Pacific Rim: Uprising Takes the Weird Out of Pacific Rim
This giant robot sequel displays very little personality
Pacific Rim: Uprising takes place some 10 years following the events of the first movie. Former Jaeger pilot Jake Pentecost (John Boyega), the son of hero Stacker Pentecost, is making his living as a scavenger and a thief. He ends up in trouble, and forced to return to the Pan-Pacific Defense Corps to act as trainer to a new generation of pilots. He is unhappily reunited with his former co-pilot, Nate (Scott Eastwood), and resigns himself to just staying out of trouble until his term is through. But it turns out that there are forces conspiring to bring the kaiju back to Earth, and Jake will have to rise to the occasion and defend the planet from this brewing threat.
This sequel to Guillermo del Toro’s 2013 film doesn’t seem to be as concerned with conveying its own specific personality. In fact, it shares a pretty striking resemblance to 2016’s Independence Day: Resurgence, which was also a sequel partly funded by Chinese producers, and also happens to have a main character named Jake. The film shuffles through some formulaic beats, turning this story set in a wild world of giant robots into a strangely tedious slog.
Pacific Rim was a flawed film at best, but it displayed a penchant for world building. Its most interesting sequences broke out of the giant-robot-fighting-monsters paradigm to explore the society created by this unusual situation. This sequel displays none of that attention to detail, and practically no curiosity about the world outside the military context. It establishes a bit of an underground economy in its opening moments, and then never mentions it again. For the most part, the movie is stuck on a military base, playing out familiar beats between our renegade pilot hero and his straight-laced former best friend.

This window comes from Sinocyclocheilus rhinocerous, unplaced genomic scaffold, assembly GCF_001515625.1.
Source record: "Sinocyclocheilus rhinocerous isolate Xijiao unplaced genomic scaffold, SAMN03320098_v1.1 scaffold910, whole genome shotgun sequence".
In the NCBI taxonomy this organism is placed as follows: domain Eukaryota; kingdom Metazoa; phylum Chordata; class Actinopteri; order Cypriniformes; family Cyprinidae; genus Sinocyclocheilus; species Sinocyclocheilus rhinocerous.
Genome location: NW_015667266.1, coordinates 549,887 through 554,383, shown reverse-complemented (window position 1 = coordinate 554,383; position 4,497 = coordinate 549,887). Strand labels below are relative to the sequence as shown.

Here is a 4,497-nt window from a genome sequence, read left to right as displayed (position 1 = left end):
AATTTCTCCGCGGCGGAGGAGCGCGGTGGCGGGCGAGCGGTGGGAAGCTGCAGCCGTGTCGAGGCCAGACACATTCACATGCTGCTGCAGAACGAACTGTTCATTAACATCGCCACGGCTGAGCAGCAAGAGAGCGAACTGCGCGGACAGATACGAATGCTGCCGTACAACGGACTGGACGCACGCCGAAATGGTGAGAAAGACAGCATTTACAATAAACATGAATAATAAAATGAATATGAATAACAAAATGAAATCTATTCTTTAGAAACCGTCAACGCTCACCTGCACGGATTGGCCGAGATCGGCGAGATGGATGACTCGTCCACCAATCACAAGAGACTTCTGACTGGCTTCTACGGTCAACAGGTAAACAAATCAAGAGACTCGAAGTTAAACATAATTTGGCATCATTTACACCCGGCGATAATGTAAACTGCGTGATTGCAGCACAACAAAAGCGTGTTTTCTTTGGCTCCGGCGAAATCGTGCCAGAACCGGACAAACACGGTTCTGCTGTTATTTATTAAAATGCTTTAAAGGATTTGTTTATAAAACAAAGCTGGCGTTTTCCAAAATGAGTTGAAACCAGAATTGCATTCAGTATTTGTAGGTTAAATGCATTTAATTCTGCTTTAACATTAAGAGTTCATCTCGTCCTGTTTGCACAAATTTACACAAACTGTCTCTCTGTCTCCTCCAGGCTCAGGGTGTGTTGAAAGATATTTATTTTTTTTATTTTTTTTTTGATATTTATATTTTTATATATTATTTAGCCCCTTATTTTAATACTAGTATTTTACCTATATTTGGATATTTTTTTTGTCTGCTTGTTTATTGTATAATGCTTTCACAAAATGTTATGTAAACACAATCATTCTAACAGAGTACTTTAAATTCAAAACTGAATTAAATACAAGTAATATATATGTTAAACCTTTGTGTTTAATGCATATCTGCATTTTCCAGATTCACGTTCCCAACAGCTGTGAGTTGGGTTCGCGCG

It takes a while to get to the giant robot action, too, and when we get there, the robots end up feeling less impressive. Another part of the appeal of Pacific Rim was how it made its robots feel like real, tangible machines, assemblages of metal and technology that bore real weight. This movie’s sleek, flashier designs lose the practical aspects, and while this theoretically makes for more fluid sequences, the result just feels less impactful. It becomes about watching cartoons flail around in cartoon environments.
Where this film has an advantage over the first movie is in its cast. John Boyega is an entertaining, livewire presence, and he keeps things moving along. Scott Eastwood remains an unknown quantity in terms of real acting skill, but the fact that he looks so much like his father does go a long way. Jing Tian, coming in as the requisite Chinese star in a Chinese co-production, is kind of stuck in a role that calls for much less than what she can do. But her presence works well enough. Burn Gorman, Charlie Day, and Rinko Kikuchi return to reprise their roles from the first movie, and they do some really solid work.
Pacific Rim: Uprising is a paint-by-numbers blockbuster version of the first movie. Pacific Rim was often pretty clunky, but its weaknesses were couched in a compelling willingness to just get weird with things. It is tough to say what makes this sequel different from any other recent VFX-driven blockbuster. There are sequences in here where it wouldn’t be at all strange to replace any of these giant robots with one of the Transformers. Or to just cut in any military base-set scene from any other these action tentpole releases. It wouldn’t really matter. The movie would work just as well as it does.
Philbert Ortiz Dy has been reviewing movies professionally since 2007, and has thus dedicated his life to being yelled at by fans of literally everyone. He is currently the Online Editor of Rogue.ph. Yell at him on Twitter at @philbertdy.